The new tax regime is expected to become law within a few weeks – Cruising sailors in Greece will be hit with a new tax of up to 400 euros a year.

The imminent tax will affect everyone sailing in Greek waters and is all but imposed following a vote in the Greek Parliament on 21 November 2013.

The Cruising Association (CA) has announced that the law has been voted on and accepted and looks set to be implemented as soon as it is published in a government gazette.

The new tax means all boats over 7m used for leisure activities in Greece will have to pay up. This includes commercial and charter boats, and day excursion boats licensed to carry fewer than 49 passengers, including those plying trade to other countries.

Boat owners with craft more than 7m and less than 12m long will have to pay between 200 and 400 euros a year to sail in Greek waters. But boats over 12m face a tax of 100 euros per metre per year, with a discount scheme available if boat owners pay for one month at a time while afloat in Greek waters at 10 euros per metre per month, or 30% off if they pay for a full year in advance. This is still to be clarified and confirmed.

Boats visiting Greece en route to Turkey, Croatia or Italy will be the hardest hit. Although in the minority of those affected by the new tax, the Greek authorities realise some cruising boat owners may consider leaving or avoiding Greece. The most vulnerable group are liveaboards with boats over 12m, who keep their boats on the water all year and are on a tight budget. No tax is payable if the boat is ashore for a full year.

The CA, based in London’s Docklands, has been monitoring the situation in Greece as it has almost 1,500 members sailing throughout the islands.

CA member Jim Baerselman, who has sailed in Greek waters for more than 30 years, said this significant tax could put many people off cruising in Greece.

It is understood that the tax is payable on entry to Greek waters and is valid only for that calendar year, which would mean anyone wintering in Greece would have to pay two years’ tax. But boats over 12m only need to pay monthly.

Implementation of the tax could possibly still be postponed or halted, but Mr Baerselman feels it is unlikely to be changed substantially.

The new tax regime will not become law officially until it is published, but this is expected to take place in the next few weeks.

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Failure to pay the tax and keep proof of payment on board could mean a detained boat – Cruising sailors in Greece are facing increased costs next year as the Government plans to impose a tax on all leisure and commercial tourist craft.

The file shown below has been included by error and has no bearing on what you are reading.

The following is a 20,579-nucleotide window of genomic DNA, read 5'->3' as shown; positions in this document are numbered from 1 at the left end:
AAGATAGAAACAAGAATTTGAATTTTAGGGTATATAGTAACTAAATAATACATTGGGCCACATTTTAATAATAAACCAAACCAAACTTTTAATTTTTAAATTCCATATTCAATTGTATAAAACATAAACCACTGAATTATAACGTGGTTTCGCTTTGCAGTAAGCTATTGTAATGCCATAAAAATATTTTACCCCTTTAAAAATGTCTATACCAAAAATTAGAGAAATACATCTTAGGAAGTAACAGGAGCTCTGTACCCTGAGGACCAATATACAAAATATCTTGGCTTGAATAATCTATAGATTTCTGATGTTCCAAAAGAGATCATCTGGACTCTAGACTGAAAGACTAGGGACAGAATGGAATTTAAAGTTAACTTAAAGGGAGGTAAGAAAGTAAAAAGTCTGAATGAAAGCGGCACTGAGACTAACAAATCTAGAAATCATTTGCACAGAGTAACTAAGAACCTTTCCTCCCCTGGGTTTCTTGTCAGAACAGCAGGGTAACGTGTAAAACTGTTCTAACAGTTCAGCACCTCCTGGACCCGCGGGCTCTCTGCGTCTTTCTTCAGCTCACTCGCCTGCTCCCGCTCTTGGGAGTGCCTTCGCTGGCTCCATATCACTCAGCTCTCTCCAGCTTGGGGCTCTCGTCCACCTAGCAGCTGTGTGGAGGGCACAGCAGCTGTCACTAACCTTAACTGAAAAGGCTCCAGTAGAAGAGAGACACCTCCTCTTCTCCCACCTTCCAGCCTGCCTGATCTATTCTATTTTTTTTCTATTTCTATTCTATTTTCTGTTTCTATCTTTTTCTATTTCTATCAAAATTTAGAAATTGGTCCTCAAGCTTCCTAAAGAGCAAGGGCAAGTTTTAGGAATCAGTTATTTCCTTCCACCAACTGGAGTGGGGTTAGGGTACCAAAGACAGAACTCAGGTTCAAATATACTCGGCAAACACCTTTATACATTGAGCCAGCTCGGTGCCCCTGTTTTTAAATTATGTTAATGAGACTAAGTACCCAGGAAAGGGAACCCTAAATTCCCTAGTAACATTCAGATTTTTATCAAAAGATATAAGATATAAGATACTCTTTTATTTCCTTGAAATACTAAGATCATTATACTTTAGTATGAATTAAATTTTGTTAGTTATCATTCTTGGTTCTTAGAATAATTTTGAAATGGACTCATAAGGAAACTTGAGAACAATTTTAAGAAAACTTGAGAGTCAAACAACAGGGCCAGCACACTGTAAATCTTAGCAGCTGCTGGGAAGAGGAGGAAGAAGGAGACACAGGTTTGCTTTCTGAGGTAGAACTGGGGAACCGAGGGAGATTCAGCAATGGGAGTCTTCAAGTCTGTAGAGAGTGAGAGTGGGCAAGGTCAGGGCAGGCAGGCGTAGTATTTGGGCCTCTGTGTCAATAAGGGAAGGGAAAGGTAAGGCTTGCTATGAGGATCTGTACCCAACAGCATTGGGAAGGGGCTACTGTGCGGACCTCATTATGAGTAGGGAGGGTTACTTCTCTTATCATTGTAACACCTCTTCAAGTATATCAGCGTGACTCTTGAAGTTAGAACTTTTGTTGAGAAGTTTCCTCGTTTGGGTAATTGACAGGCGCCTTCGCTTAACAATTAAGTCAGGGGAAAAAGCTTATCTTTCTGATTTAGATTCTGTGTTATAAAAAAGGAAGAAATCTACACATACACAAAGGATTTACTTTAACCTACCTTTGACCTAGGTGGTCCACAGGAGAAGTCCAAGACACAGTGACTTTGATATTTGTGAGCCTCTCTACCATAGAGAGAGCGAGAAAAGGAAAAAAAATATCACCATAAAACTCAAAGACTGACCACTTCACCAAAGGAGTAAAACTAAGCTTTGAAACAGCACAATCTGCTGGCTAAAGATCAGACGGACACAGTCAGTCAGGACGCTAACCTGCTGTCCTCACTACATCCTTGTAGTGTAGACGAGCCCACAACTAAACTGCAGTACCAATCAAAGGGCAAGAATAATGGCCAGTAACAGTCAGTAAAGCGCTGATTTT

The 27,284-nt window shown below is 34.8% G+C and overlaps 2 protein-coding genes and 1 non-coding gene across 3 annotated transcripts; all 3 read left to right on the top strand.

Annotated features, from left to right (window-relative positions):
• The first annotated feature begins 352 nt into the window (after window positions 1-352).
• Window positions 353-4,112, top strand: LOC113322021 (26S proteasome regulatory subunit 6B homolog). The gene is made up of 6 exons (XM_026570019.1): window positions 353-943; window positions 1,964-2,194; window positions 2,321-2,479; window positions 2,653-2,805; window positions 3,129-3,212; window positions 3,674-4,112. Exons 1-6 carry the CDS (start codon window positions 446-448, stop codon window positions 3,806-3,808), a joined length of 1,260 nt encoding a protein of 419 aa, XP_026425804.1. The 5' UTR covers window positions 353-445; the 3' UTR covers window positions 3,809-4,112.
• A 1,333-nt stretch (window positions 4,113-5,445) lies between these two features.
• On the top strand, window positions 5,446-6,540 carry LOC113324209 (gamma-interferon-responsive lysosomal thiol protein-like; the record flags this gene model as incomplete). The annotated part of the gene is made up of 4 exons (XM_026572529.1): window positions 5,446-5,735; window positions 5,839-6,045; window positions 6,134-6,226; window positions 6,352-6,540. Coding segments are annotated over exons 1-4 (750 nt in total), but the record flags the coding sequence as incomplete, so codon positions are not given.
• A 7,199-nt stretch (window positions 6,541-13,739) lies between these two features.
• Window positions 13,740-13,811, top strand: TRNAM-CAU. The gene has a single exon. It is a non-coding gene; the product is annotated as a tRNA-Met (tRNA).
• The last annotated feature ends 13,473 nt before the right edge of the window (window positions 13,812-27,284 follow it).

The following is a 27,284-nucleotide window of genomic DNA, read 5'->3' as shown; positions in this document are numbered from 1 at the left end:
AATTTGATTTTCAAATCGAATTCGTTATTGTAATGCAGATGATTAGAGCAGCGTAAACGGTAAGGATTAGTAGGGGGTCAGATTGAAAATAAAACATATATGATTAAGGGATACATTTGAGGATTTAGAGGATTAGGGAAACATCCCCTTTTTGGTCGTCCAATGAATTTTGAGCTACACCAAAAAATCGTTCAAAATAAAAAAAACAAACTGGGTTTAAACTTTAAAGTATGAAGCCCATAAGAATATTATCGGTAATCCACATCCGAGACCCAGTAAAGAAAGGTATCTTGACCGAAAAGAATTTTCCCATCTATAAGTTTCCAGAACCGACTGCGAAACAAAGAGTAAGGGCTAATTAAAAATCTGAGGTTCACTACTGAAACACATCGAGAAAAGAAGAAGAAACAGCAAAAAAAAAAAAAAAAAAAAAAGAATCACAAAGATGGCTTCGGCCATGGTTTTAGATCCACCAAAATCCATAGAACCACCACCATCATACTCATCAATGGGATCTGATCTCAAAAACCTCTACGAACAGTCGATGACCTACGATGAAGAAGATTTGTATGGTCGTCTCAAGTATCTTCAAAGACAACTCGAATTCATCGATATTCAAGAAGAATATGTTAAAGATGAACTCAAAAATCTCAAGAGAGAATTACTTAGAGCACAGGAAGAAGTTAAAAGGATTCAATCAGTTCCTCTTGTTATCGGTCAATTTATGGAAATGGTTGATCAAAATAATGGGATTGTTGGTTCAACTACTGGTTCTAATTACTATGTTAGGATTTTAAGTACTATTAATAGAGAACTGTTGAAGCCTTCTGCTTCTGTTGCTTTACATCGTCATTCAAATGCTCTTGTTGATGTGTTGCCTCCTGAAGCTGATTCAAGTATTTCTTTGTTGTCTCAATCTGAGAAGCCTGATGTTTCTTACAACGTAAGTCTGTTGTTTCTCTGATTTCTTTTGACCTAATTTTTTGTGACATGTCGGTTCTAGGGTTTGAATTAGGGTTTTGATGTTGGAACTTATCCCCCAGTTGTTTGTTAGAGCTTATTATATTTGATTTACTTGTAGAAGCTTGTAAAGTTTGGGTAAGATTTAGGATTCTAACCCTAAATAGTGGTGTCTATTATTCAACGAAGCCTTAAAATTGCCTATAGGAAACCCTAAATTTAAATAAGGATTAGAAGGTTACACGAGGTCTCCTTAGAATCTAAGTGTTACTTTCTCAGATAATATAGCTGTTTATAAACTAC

If the law is imposed, the tax will be introduced on 1 January 2014, as a circulation tax and will mean yachts and motorboats between 7m and 12m will have to pay up to €400 each year.

Vessels of more than 12m will be charged €100 per metre every year with concessions for permanently based yachts of 30% or a choice to pay €10 per metre per month.

The Cruising Association, based in Limehouse in London’s Docklands, has been monitoring the situation in Greece as it has almost 1,500 members sailing throughout the islands.

CA member, Jim Baerselman, who has sailed in Greek waters for more than 30 years, said this was a significant tax which could put many people off cruising in Greece.

He has been in contact with a Greek tax accountant, who said: ‘The tax will be charged for all recreational and commercial ships and small boats, regardless of their flag, which sail, are moored or anchored in Greek waters.’

 

Keep proof of payment

Mr Baerselman added that the Minister of Marine and Aegean had said yachts or motorboats sailing in Greek waters needed to keep proof of payment with their registration document which is issued when entering Greece.

Failure to pay the tax and keep proof of payment on board could mean the boat would be detained by the Port, Tax and Customs Authority and a fine of 100% of the tax due to be paid imposed.

Mr Baerselman said the proposed law also stated any boat cruising out of Greek waters after paying the annual tax would not be liable for a refund but the payment would remain valid for the current year.

Why the tax?

The aims of the tax are to ‘strengthen public revenue’ and to ‘correspond to the type and charges made by neighbouring countries, but not to act as a disincentive to tourists.’

The proposed tax is part of an omnibus bill sweeping up a range of detailed legislation and is an addition to a general maritime bill passed in the Greek parliament last month which omitted reference to leisure craft pending consultations.

A final decision on the proposed tax is due to be made in the Greek parliament by the end of November.

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